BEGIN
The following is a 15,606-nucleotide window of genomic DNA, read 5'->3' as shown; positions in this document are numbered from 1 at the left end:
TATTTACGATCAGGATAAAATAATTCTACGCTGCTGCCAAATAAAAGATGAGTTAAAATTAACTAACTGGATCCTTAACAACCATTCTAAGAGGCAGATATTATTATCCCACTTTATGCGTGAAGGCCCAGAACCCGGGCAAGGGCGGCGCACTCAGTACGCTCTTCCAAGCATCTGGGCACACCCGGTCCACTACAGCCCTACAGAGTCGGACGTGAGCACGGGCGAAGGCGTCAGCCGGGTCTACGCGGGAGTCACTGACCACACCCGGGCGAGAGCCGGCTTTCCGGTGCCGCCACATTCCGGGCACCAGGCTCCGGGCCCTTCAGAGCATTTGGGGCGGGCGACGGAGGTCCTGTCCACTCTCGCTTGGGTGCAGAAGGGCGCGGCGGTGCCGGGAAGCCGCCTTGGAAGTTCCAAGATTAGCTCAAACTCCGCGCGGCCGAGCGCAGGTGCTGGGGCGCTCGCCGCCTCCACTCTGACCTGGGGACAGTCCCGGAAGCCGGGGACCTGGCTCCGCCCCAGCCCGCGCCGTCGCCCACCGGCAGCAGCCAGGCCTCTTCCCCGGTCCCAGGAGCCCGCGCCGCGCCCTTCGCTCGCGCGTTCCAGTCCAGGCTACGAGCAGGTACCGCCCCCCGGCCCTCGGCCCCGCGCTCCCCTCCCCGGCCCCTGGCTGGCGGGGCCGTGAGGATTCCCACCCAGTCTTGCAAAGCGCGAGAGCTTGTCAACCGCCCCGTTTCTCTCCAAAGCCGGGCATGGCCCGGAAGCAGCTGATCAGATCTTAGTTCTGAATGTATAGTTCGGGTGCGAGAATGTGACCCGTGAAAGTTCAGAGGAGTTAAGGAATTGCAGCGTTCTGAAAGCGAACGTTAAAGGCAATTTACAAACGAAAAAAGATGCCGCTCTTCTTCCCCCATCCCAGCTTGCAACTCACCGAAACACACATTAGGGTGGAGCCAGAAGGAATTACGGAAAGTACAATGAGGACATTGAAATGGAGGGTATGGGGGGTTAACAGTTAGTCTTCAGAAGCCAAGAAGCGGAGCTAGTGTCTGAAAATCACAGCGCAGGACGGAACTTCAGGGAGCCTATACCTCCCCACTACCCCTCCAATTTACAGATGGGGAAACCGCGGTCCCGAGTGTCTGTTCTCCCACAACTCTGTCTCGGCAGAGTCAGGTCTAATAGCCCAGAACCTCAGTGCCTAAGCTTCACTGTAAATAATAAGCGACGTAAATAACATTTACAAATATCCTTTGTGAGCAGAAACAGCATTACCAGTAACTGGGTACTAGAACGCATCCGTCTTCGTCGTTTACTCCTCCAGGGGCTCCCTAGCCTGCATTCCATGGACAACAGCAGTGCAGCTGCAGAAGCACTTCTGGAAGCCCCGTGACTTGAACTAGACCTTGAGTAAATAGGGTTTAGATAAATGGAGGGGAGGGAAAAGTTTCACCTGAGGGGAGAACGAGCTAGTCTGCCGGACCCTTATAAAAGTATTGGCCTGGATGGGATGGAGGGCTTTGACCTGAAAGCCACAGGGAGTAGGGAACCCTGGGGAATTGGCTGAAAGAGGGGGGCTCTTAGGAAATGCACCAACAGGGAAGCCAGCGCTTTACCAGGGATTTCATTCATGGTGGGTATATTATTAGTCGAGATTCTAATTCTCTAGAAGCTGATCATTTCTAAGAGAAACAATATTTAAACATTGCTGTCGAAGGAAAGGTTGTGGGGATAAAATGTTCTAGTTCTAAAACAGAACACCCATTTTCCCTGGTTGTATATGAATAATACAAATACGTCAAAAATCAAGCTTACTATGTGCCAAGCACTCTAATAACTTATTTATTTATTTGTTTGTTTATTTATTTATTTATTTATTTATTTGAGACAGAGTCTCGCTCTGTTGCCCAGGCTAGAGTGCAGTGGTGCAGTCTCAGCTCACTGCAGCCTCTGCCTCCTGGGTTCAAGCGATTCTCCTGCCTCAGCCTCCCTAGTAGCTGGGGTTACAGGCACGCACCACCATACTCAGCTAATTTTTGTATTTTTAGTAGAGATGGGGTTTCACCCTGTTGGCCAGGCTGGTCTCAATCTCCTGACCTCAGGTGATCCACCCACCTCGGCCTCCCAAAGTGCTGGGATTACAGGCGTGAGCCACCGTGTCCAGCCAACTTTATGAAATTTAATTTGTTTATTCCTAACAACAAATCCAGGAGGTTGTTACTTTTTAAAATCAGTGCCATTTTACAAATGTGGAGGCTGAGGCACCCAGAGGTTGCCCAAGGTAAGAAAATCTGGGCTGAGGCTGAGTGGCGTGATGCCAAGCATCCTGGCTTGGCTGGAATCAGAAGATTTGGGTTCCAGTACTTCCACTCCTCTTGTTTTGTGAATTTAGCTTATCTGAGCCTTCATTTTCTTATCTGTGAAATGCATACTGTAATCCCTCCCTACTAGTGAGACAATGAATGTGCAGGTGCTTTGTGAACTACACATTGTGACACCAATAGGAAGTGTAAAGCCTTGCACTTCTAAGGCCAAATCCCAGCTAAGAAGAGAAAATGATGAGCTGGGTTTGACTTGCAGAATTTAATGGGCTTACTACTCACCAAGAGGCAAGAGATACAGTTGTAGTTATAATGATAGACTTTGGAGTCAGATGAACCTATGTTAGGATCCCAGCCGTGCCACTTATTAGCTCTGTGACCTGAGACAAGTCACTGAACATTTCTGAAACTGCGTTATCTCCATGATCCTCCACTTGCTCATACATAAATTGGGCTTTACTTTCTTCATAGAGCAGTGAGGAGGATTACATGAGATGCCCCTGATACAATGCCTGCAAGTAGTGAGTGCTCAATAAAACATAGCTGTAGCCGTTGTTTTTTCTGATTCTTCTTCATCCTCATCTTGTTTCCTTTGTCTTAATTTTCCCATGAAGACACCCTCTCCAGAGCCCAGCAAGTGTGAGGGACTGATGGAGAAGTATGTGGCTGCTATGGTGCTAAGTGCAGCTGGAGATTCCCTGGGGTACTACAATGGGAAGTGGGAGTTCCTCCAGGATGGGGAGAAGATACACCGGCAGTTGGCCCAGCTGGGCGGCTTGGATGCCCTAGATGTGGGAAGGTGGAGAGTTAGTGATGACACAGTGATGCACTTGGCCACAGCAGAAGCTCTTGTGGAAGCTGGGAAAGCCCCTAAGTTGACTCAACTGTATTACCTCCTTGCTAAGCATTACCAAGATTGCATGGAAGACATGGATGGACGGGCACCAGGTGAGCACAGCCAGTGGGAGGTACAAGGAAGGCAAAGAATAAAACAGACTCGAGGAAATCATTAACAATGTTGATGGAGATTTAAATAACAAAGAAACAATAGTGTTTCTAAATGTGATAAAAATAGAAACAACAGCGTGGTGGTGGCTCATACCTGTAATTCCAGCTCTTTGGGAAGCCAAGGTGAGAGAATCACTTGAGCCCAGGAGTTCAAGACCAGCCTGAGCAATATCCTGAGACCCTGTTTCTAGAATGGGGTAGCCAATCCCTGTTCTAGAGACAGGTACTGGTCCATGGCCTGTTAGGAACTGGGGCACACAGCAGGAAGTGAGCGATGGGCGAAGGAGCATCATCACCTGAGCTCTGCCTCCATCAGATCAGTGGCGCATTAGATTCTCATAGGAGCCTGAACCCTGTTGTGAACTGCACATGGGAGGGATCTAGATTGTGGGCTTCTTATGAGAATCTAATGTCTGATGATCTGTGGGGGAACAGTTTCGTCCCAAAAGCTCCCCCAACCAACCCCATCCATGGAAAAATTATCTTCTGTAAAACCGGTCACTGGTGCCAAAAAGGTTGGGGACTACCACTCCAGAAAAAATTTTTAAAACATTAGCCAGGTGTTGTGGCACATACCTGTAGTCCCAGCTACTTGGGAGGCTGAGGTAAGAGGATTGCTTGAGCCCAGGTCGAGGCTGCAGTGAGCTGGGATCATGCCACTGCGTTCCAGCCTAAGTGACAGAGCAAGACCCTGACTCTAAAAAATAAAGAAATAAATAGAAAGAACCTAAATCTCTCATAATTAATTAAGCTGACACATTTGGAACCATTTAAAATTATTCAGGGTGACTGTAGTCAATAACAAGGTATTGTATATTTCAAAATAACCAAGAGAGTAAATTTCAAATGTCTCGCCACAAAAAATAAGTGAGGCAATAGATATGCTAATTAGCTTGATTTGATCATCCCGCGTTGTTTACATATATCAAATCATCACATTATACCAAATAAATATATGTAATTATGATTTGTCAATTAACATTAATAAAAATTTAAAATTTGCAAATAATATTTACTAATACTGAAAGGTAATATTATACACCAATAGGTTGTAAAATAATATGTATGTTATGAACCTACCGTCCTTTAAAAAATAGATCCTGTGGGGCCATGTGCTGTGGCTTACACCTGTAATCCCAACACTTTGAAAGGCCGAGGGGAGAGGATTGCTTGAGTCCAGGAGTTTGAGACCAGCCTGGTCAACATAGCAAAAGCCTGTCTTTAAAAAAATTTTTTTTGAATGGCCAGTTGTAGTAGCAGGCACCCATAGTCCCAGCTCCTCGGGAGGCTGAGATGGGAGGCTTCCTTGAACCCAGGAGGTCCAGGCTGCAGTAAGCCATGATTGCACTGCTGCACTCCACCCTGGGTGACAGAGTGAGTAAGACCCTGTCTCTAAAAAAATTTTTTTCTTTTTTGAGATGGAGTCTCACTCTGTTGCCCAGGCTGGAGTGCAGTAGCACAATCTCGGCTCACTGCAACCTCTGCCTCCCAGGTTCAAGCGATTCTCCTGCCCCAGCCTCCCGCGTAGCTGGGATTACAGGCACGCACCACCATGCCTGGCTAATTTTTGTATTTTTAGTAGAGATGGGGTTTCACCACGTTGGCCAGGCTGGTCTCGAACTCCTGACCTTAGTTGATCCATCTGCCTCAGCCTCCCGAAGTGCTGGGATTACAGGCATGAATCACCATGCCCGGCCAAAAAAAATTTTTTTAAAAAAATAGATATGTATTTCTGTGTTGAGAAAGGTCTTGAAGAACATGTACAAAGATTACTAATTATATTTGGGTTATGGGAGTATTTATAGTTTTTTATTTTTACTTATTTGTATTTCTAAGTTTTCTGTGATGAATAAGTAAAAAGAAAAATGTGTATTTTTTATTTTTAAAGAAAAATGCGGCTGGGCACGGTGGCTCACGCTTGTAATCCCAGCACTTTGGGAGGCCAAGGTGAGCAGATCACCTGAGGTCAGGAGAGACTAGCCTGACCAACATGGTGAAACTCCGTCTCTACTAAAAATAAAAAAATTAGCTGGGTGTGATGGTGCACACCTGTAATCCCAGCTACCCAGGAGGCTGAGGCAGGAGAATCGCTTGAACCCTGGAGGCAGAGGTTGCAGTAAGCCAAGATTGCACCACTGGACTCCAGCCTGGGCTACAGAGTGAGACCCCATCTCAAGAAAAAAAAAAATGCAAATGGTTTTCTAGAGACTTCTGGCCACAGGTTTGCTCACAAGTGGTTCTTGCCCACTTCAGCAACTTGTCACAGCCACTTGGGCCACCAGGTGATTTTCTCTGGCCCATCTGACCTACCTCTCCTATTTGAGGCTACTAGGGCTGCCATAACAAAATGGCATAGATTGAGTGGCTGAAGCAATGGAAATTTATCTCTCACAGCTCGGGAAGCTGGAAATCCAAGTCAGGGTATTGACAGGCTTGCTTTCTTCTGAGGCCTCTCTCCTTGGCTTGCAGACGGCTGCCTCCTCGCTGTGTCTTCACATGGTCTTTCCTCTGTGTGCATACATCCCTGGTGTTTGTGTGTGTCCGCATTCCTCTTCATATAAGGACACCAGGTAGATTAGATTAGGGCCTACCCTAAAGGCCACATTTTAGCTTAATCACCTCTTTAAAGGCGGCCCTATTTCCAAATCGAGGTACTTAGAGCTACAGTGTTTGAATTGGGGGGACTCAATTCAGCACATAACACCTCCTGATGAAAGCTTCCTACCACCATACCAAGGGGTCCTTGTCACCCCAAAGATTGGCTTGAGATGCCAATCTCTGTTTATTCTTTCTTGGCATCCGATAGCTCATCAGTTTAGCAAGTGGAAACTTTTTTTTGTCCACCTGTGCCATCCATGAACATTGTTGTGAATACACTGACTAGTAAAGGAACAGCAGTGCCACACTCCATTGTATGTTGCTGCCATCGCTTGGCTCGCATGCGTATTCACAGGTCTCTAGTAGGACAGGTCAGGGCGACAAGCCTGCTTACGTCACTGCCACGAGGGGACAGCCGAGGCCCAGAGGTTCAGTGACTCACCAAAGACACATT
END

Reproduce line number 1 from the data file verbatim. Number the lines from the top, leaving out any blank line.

The following is a 15,606-nucleotide window of genomic DNA, read 5'->3' as shown; positions in this document are numbered from 1 at the left end: